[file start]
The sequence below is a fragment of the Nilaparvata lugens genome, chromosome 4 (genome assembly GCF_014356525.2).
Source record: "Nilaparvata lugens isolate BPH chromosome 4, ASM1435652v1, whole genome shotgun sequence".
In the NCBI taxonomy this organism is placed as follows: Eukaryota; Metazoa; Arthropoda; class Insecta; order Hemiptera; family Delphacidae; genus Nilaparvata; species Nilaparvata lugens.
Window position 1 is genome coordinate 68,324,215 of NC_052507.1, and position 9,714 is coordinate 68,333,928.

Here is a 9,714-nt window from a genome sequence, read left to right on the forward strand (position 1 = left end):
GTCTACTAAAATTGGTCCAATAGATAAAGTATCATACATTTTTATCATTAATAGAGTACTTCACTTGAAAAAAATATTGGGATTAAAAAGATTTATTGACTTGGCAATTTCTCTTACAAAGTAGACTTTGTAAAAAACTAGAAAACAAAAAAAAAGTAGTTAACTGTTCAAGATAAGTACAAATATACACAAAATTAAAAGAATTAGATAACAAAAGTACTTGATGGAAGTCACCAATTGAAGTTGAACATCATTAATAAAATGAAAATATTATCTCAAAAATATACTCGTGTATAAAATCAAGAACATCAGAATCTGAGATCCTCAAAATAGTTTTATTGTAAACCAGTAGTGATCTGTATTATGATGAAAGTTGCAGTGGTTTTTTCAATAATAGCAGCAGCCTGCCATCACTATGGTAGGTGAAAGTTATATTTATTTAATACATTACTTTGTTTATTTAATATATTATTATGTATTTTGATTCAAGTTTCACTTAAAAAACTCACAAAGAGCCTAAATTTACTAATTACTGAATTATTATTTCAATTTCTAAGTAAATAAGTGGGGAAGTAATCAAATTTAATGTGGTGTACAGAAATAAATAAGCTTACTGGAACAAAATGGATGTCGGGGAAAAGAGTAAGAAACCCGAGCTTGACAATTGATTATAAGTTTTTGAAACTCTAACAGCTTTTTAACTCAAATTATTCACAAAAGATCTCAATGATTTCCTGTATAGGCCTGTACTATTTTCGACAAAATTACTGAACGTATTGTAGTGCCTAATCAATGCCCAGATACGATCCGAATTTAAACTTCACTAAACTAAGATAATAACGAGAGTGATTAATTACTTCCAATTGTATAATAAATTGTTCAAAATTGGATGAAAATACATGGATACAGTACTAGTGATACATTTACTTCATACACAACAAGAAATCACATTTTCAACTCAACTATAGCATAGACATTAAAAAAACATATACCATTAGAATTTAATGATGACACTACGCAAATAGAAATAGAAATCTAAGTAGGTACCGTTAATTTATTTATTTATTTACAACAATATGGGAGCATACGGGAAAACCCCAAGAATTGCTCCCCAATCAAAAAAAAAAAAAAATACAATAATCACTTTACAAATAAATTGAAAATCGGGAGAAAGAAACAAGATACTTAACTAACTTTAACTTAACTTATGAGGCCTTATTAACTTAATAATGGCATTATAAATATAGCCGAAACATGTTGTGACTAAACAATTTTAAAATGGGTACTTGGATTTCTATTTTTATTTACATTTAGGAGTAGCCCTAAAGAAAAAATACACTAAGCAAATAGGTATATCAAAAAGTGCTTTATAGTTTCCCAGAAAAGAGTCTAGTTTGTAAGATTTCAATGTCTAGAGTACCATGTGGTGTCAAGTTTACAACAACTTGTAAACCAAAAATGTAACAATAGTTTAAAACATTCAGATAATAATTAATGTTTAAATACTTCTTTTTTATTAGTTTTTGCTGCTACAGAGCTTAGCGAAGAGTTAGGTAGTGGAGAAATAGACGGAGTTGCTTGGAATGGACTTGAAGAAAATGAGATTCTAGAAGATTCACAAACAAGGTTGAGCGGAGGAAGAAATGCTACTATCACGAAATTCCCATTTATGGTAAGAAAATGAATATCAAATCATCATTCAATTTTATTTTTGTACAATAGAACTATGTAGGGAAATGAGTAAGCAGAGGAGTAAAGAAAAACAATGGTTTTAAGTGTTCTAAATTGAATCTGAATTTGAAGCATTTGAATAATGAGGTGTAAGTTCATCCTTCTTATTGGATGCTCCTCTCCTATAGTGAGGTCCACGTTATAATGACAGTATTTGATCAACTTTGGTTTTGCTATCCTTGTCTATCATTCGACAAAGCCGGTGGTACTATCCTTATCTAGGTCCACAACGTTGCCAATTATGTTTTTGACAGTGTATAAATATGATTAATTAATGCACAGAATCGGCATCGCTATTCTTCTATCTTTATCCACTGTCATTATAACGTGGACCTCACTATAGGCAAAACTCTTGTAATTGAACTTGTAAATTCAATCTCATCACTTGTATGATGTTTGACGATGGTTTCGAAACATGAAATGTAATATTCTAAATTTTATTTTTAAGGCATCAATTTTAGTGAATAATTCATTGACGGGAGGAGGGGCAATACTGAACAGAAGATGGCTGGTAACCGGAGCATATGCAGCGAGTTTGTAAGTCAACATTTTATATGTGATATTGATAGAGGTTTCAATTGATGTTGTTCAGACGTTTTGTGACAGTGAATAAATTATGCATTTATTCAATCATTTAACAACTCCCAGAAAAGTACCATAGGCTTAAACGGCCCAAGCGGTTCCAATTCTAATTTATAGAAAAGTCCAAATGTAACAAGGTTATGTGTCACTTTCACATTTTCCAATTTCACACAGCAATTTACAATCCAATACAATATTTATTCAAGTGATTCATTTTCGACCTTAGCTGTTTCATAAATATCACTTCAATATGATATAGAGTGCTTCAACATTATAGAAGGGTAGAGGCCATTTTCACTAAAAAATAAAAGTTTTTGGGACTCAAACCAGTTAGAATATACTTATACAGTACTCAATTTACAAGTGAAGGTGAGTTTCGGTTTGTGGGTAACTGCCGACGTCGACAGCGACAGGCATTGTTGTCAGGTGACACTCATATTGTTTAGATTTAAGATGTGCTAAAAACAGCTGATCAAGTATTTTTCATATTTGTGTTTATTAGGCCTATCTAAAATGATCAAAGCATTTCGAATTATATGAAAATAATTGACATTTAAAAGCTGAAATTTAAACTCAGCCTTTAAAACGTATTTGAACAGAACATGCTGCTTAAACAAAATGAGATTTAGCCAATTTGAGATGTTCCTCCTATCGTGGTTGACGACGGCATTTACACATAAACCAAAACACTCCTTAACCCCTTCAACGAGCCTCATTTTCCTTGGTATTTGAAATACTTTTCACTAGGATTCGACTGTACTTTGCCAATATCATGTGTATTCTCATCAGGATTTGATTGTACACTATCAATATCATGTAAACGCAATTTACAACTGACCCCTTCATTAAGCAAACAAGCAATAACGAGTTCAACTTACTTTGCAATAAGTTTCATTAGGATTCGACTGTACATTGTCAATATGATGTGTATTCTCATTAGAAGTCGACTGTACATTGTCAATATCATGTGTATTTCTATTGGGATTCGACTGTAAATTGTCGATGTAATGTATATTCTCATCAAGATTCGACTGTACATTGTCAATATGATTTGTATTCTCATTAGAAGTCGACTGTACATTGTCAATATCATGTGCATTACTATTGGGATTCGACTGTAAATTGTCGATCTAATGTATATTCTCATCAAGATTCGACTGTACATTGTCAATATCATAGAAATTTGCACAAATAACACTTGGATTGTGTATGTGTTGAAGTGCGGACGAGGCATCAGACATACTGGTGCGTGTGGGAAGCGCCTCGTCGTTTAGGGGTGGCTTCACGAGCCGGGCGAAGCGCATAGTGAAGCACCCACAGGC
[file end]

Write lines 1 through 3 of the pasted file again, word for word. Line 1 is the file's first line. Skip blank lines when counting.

The sequence below is a fragment of the Nilaparvata lugens genome, chromosome 4 (genome assembly GCF_014356525.2).
Source record: "Nilaparvata lugens isolate BPH chromosome 4, ASM1435652v1, whole genome shotgun sequence".
In the NCBI taxonomy this organism is placed as follows: Eukaryota; Metazoa; Arthropoda; class Insecta; order Hemiptera; family Delphacidae; genus Nilaparvata; species Nilaparvata lugens.